The plan is, once again, to work on this project again tomorrow.  So hopefully I’ll have more to show at the end of the day.  I doubt if I’ll get it completed, but each little bit helps, one step at a time.

Wednesday, June 5, 2019

Donuts and Donations

Quite a busy day today, driving 50kms to Palmerston North for a medical appointment.  Nothing too bad, I was booked in for a Bone Density scan, so nice and peaceful, not like the noisy MRI from a few weeks ago.  After crossing another couple of things off our “to do” list, we headed to the Food Hall in the Mall for lunch.  So much choice – what to have?  We decided on a Bento Box of chicken and rice.  This was the first time we had tried it, and it was really tasty.  I needed a coffee after that, and perhaps a cinnamon donut to go with it from Donut King.  I’m always interested in watching them being made, and very kindly shared them with Robin.


Coffee and Cinnamon donuts

Leaving Robin relaxing in the Food Hall I went to drop off a bag of donations.  Foster Hope is a charity working with children in foster care.  Children were arriving at foster homes with their belongings in a plastic rubbish bag.  To change that, Foster Hope provides backpacks with pyjamas, underwear, toiletries and other items  for each child moving into care and other items are welcome, such as quilts, drawstring bags, knitted items and toys.  I was happy to donate two small children’s quilts, and made several drawstring bags.  The craft coordinator told me that the bags are used for toiletries, or keeping pens and pencils in.


Donations for Foster Hope

The little bags are easy enough to make, but I do like to line them.  As quilters, we seem to have so much fabric in our stash, don’t we, and some of it probably won’t be used for quilts.  So I am happy to make use of some of the novelty prints, and want to make sure that I make some more boyish ones as well.   And as  I often do “leader and ender” sewing, this is an easy way to stitch small quilts together.

There was a dismal failure  last week when I rolled the dice to work on my selvedge bag – I feel like hanging my head in shame!  Never mind, I’ve decided to carry over this project for the current week, starting tomorrow, Thursday.  Where has the week gone?  At least we will be spending the weekend at home, instead of being away in the caravan, so I hope to spend a few hours at the sewing machine.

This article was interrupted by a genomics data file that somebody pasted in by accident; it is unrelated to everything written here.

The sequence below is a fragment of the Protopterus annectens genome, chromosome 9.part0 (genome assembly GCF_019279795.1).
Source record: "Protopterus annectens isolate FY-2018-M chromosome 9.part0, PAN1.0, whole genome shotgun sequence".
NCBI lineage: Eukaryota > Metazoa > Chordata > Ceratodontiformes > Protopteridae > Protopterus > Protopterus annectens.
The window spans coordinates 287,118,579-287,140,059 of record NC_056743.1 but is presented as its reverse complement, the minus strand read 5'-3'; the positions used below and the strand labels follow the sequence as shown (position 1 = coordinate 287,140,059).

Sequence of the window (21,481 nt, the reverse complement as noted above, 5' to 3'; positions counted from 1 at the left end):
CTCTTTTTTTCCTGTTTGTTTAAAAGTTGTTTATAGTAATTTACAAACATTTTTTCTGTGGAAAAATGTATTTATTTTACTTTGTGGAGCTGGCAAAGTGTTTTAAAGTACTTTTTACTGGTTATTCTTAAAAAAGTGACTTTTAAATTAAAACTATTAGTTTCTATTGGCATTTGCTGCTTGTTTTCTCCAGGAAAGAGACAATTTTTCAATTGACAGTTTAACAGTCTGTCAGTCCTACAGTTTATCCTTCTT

Sunday, June 2, 2019

A Little Hand Quilting

A four day weekend away with caravan club friends – what could be nicer?  To be truthful the weather could have been much  nicer, but then, the season has just clicked over to Winter on 1st June.  After a long and very mild Autumn, Winter has arrived with a vengeance.  Winds strong enough to buffet the caravan, torrential rain, and low temperatures.  Thank goodness for fluffy winter sheets on the bed, and warm socks and slipper to keep our toes warm inside!  My quilting bag was packed, so I’ve been tucked up inside doing a little hand quilting today.

My Pumpkin Bag, made long ago

I’m working on my New Zealand Botanical quilt – perhaps I’ll find a nicer name for it sooner or later.  During the week at home I finished quilting the first block of nine, pohutukawa flowers.  This tree is also known as the New Zealand Christmas tree, as it flowers over Christmas, in our Summer.

Pohutukawa block

Quilting block number two in the caravan

Of course, Gemma came away with us as well.  She is quite at home in the caravan, and spent some time yesterday watching the rain drops run down the front window.  Otherwise she likes to curl up somewhere for a snooze.  On the bed with the sun streaming in the window suits her admirably.  Looks like the rain has finally gone away, although those strong cold winds are still hanging around.

Snoozing in the sun shine

We are currently staying at the Manawatu Caravan Club grounds, which have many static caravans and their club members often come out for weekends.  We have got to know Pam whose unit is not far from where our caravan club vans are.  Pam is an ex- breeder of Birman cats, and a Show Official at cat shows.  She knew we had previously lost our elderly cat Muffy, so I popped over to ask if she would like to come and meet our new baby. 

Pam with Gemma

Gemma couldn’t get enough of cuddling up with Pam, who told us she “had a good shaped head”, for show purposes, so that is nice to know.  As Gemma is maturing she is developing “golden hues” on her back, which is also a desirable feature of the breed, Pam remarked.  Not that we are going to show her, Gemma was purchased as a pet, and she is a real delight.

In between the showers we took a quick trip down to Foxton Beach, which is only a stone’s throw from the camp.  There were a few hardy souls out for a brisk beach walk, with the wind surely blowing any cobwebs away.

Foxton Beach

Let's hope those strong winds abate before we tow the caravan home tomorrow.  Monday is a public holiday here, Queen's Birthday, so the roads may well be rather busy.  Luckily it is a reasonably short trip to get back home.